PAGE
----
Spotlight: Edison High School and Cleaner Energy

Kevin Reich, Ward 1, Minneapolis City Council

Kevin Reich, Ward 1, Minneapolis City Council

After Kevin Reich was elected to the Minneapolis City Council in 2009 for Ward 1 (Northeast), he noticed while walking his dog that there were four different lawn care services and four jurisdictions maintaining, in isolation, adjacent youth-oriented properties: Hennepin County Library, YMCA, Edison High School, and some open green park area.

He was also struck by the fact that while these areas had received improvements in infrastructure and public art, they had received little in terms of environmental sustainability upgrades.

Making a Plan

Step 1: In 2011, Reich convened a group of stakeholders from the various jurisdictions that oversaw this area. With the assistance of a grant from the Mississippi Watershed Management Organization, they identified an area to be termed the “Green Campus” and collaborated with Preventing Harm Minnesota on a stormwater feasibility study.

Step 2: Reich then helped gather partnerships (see below) to implement a series of projects to improve water quality and environmental sustainability, enhance a sense of community, and create greater maintenance efficiencies. These elements would be central features guiding the Neighborhood Small Area Plan that would be adopted by the City.

Renovations at Edison High School

Step 3: The first Green Campus project to be undertaken was a complete renovation of the Edison High School parking lot. Through the installation of a Swedish tree trench system, bio-swales, rain gardens and permeable pavers, the parking lot was redesigned so that it could manage the water generated by a 4” rain event and keep it from entering the storm sewer and, ultimately, the Mississippi River.

Step 4: After the parking lot project was completed in 2013, the stakeholders moved on to Edison High School’s athletic field, which had last received attention in the 1980s. The field was re-graded and sodded, thanks to several key partnerships. Goal posts, new drain tile and an innovative irrigation system was installed.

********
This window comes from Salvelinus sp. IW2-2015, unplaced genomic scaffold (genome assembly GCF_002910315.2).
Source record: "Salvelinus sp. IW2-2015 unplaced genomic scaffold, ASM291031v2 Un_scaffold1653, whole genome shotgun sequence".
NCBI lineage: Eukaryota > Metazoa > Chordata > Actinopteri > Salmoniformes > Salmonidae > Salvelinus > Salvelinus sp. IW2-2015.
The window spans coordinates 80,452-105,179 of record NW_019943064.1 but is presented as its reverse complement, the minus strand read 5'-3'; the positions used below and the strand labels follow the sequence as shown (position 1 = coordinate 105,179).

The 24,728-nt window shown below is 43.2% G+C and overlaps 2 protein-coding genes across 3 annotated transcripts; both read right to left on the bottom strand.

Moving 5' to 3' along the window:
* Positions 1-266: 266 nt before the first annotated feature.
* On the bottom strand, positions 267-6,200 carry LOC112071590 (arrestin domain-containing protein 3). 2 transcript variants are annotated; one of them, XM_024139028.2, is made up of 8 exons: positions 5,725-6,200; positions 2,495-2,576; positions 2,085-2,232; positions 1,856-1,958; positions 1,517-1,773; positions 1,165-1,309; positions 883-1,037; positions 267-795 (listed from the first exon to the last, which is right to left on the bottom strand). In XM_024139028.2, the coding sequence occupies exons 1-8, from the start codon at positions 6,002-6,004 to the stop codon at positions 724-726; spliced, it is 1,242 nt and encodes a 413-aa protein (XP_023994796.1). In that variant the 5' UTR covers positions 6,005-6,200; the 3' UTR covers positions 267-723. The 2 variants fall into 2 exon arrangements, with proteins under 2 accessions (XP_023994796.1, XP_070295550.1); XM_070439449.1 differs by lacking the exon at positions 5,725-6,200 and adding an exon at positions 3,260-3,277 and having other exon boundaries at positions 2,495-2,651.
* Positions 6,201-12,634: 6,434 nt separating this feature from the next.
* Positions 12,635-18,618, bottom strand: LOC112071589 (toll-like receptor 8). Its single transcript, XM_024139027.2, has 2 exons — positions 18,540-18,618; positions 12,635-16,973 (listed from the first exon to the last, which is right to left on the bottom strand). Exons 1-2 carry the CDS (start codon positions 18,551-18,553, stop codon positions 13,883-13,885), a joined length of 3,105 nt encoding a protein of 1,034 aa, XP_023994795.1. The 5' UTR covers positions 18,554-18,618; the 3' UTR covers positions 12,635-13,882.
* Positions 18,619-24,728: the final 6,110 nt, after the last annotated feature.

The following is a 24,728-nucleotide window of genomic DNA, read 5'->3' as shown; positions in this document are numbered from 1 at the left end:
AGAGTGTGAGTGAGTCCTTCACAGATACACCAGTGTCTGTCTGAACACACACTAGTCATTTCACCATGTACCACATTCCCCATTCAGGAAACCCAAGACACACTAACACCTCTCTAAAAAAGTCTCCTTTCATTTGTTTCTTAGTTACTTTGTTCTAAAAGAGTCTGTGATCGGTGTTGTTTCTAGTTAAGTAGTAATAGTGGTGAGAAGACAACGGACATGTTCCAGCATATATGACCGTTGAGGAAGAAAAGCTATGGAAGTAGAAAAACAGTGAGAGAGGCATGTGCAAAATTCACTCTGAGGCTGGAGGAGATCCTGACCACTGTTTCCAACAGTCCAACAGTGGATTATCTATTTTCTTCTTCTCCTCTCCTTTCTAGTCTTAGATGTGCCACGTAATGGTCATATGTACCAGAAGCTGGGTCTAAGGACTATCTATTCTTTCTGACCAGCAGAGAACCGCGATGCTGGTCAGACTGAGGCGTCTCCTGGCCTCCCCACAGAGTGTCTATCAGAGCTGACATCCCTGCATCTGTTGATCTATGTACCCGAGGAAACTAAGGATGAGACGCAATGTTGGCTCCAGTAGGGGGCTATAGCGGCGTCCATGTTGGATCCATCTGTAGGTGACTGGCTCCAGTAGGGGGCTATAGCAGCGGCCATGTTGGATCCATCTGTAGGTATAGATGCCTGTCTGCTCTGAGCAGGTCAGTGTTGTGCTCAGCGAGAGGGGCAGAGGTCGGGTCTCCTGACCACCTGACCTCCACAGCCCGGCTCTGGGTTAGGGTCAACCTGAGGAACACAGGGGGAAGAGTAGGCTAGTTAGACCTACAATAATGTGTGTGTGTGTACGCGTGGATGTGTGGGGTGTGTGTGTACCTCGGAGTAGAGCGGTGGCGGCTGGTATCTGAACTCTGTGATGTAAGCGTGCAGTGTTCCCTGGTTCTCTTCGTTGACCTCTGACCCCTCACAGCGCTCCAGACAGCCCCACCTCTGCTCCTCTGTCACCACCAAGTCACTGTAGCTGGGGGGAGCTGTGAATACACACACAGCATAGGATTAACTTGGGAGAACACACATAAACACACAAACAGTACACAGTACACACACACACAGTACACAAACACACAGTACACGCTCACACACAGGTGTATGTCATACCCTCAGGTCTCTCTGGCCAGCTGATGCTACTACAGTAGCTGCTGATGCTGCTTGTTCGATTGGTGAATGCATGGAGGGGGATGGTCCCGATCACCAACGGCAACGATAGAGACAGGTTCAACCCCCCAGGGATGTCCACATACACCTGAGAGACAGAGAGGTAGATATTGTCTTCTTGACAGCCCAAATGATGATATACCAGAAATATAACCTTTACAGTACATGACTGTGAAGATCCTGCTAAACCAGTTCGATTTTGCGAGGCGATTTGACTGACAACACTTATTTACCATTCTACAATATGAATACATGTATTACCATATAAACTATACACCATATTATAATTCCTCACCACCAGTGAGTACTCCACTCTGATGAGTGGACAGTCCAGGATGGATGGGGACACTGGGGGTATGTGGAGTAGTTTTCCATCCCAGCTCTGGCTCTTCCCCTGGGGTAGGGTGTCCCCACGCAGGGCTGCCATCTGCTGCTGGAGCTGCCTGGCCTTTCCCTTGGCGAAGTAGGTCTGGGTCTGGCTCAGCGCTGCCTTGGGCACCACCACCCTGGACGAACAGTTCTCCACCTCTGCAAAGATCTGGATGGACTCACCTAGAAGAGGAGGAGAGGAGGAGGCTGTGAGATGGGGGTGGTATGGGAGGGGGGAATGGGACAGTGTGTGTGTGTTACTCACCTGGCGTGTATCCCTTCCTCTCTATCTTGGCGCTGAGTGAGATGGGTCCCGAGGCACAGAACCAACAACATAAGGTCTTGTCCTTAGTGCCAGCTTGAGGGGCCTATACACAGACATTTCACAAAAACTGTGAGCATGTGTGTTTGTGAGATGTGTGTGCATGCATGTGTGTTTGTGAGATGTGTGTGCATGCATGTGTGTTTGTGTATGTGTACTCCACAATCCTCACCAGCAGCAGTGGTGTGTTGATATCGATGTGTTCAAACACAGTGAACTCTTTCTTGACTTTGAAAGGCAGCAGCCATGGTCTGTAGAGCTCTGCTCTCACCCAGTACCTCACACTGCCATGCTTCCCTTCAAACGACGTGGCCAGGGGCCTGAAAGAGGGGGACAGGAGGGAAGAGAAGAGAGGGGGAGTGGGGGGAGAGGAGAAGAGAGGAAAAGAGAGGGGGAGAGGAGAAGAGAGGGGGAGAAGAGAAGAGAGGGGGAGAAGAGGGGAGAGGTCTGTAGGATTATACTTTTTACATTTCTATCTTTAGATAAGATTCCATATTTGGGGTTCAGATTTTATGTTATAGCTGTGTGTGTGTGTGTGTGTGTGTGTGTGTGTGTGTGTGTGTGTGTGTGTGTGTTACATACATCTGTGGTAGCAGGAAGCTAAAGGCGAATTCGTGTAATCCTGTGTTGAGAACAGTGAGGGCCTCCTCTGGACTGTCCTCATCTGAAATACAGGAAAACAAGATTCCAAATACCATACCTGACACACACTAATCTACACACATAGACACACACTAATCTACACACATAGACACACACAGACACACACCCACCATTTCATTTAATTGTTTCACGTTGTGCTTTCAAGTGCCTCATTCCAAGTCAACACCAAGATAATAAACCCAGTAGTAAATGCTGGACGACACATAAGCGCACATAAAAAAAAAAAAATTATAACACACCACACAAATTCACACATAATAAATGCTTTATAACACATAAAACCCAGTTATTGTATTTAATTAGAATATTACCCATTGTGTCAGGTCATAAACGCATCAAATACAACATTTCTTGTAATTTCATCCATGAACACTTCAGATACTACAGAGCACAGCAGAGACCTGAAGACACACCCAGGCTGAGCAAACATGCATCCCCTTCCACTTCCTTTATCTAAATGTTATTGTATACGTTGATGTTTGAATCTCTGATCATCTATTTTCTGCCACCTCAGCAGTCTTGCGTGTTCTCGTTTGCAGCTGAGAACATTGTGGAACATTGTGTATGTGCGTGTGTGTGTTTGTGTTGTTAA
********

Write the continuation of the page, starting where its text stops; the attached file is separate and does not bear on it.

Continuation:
Edison High School irrigation systemSpecifically, the area east of the field was excavated to install large storage tanks that will hold stormwater runoff captured from the gymnasium roof and nearby areas. This stored water will be used to irrigate the field through a system of pumps.

What’s Next?

Flash forward to today and Reich – an enthusiastic visual communicator – envisions continuing synergy around Edison High School.

  • What if its youth, already under the tutelage of a forward-thinking science teacher, could be anchored in the neighborhood to local outdoor labs?
  • What if Metro Blooms could help create a raingarden, used as a demonstration site? And art installations educated visitors about greening?
  • What if a community garden was closer to students, who otherwise walked six blocks tending to basil for a local Thai restaurant? Edison had an enterprising special needs teacher who Reich felt deserved his own greenhouse for hands-on teaching.
  • What if solar power was used to reduce the school’s carbon footprint, while also teaching the school’s Green Council students about renewable energy for the future?

Not everyone assembled for the brainstorming process had the same passion for the ideas. “I think some thought I was a nuisance, asking for too much detail,” he said. “But I wanted this to be not only sustainable, but beautiful, educational, a public space to be proud of.”

Sustainability Partners

Step 5: In the next few months this project area will see the installation of a community plaza, concessions building, greenhouse and solar canopy.

But it hasn’t been easy. Importantly, the budget for this next phase of the Green Campus package was more than Reich had access to through various grant programs. [Grantors include Mississippi Watershed Management Organization and NFL Grassroots program, a partnership between the National Football League Foundation, the Minnesota Vikings and Local Initiatives Support Corporation].